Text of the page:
The Gonks were simple little droids in the films, and almost looked comically cheap, but that was part of their charm too, as the simplicity of the Power Droids looked ďbelievableĒ to viewers. The way they plodded along with heating duct legs and just seemed so cheesy, they still somehow looked like they had ďlivedĒ a long life in that galaxy far, far away. The figureís sculpt captures every detail of the little GNK seen marching through Echo Base, and has that classic trilogy cheese to it.

The Gonkís body immediately looks like a metal box of some kind, and has the proper raised and sunken lines sculpted throughout it. Thereís an access panel of some sort on its left side that looks so realistic you almost would think it could open actually, and the Gonkís ďfaceĒ (if you can call it that) is sculpted with a number of raised and recessed pieces giving it a lot of depth and realism.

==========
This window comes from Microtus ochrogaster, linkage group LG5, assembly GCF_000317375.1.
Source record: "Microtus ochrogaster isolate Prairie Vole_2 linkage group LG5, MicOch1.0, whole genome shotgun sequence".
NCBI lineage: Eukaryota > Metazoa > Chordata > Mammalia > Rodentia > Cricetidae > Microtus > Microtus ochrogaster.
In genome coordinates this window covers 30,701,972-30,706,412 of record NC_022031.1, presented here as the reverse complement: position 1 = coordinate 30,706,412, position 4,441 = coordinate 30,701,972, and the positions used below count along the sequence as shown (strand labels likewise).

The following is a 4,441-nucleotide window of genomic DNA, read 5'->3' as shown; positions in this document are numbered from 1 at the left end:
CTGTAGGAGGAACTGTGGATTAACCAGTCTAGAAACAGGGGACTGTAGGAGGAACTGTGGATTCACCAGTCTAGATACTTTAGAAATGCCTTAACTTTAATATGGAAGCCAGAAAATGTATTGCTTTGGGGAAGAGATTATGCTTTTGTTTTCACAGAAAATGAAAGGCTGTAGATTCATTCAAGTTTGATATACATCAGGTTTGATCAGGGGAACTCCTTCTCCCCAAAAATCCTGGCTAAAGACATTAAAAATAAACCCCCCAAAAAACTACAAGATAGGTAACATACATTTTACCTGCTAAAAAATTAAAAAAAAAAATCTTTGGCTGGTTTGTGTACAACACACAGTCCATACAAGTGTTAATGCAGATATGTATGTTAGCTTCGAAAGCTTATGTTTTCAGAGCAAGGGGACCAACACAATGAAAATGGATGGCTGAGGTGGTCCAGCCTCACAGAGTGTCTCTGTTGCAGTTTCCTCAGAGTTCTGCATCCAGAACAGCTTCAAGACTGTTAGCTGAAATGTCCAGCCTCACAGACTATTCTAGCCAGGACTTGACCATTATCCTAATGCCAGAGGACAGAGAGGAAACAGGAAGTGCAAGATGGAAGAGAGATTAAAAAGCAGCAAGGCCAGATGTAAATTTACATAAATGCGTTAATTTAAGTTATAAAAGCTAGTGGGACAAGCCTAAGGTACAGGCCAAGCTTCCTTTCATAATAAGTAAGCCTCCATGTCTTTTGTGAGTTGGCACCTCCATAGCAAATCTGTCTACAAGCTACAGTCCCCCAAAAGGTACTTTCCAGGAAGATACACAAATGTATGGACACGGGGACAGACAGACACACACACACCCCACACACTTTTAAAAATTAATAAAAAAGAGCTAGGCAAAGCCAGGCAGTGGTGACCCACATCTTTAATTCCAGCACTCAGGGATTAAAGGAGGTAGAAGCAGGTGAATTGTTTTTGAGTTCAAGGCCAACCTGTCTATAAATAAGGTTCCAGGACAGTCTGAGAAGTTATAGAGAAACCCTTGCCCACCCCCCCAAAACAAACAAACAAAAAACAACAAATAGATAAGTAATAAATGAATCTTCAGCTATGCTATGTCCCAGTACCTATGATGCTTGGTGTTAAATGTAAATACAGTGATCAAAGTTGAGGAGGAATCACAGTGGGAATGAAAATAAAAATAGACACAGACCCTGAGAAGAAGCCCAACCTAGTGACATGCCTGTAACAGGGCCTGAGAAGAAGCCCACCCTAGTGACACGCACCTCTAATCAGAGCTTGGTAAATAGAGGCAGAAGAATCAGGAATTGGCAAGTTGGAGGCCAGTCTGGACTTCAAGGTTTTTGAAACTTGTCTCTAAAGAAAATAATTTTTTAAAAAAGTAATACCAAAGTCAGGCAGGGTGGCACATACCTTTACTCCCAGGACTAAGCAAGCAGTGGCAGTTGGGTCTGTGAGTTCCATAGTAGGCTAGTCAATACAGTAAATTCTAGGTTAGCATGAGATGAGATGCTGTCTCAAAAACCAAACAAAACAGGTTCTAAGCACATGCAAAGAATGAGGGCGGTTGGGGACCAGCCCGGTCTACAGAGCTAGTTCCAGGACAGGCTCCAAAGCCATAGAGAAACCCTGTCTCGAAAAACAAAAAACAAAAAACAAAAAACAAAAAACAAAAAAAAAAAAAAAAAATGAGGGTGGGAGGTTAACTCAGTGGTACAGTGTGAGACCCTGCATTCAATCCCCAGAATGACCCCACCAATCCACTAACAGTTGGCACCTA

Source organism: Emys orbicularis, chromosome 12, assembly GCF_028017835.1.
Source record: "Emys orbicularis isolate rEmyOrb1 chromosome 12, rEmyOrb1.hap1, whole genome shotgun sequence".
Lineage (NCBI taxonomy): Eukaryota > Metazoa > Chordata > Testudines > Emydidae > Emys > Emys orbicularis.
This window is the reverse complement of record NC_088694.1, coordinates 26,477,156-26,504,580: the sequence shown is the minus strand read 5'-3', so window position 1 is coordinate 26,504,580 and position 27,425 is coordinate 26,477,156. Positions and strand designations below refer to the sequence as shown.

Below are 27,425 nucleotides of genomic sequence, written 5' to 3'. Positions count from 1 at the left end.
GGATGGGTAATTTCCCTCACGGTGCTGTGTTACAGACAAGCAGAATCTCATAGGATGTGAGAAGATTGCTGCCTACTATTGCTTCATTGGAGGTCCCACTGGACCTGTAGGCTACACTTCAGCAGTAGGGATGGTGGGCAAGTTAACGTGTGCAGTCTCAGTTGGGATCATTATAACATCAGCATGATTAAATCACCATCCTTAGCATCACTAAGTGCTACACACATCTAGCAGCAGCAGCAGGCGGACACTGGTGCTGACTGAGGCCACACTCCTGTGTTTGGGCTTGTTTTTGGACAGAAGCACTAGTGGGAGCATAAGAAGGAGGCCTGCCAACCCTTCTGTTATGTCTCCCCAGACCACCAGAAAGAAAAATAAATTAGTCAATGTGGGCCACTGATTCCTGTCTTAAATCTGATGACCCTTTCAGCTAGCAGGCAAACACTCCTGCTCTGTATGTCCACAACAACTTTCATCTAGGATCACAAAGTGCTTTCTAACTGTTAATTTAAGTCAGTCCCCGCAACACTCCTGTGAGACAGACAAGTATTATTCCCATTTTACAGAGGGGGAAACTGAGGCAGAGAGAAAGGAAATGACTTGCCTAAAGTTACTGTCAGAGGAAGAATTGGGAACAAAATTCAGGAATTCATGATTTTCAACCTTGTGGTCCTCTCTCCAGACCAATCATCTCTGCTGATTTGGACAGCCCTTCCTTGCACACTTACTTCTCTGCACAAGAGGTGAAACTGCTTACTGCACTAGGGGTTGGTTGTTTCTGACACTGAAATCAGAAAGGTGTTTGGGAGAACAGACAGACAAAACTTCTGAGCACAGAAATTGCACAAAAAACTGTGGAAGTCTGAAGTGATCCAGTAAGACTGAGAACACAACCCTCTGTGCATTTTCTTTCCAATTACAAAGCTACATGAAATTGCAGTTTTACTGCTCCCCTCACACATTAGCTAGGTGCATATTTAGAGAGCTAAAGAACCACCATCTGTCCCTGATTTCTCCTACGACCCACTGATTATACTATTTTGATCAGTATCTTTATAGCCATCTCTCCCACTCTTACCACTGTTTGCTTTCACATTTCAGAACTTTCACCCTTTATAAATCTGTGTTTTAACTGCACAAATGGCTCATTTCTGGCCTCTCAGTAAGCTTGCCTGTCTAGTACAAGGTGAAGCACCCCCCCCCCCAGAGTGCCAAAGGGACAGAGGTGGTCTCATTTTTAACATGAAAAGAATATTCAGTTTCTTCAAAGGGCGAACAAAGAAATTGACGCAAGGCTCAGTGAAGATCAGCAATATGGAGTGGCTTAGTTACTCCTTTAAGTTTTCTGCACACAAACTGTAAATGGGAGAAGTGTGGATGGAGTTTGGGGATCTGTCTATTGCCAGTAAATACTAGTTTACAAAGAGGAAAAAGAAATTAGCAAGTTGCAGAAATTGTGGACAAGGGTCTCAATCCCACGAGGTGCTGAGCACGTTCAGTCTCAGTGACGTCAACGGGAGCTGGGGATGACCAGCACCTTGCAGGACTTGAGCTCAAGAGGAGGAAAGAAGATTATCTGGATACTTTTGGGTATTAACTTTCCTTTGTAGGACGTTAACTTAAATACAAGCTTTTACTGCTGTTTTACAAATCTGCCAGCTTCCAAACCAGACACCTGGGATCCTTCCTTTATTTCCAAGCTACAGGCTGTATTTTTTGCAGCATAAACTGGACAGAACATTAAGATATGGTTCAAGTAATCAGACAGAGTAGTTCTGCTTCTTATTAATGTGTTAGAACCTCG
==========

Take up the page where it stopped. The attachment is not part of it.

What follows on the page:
GNKís feet and legs are also nicely detailed. The legs are sculpted to have the ridged look of flexible piping or tubing to them, just as the droid in the film has, and the feet look like simplistic metal blocks with crude toes. The details of the film seem to be perfectly captured and little extras like hoses sculpted to run from the back of the feet up into the body, there is a lot of little detail to enjoy. It should be noted too that Hasbro changes the figureís look up slightly by adding a separate piece of wiring/hoses around the middle of the droidís boxy body, and it only serves to make the droid more accurate and give it greater depth when you examine it closely.

Itís quite nice Hasbro added the wiring as an extra touch to make sure the figure turned out as accurate as possible. The sculpt is a very nice effort by them no matter if you have bought the original Gonk or this re-release of the figure with some upgrades. You really should own both if you donít have them already, as they are definitely two different figures in my eyes.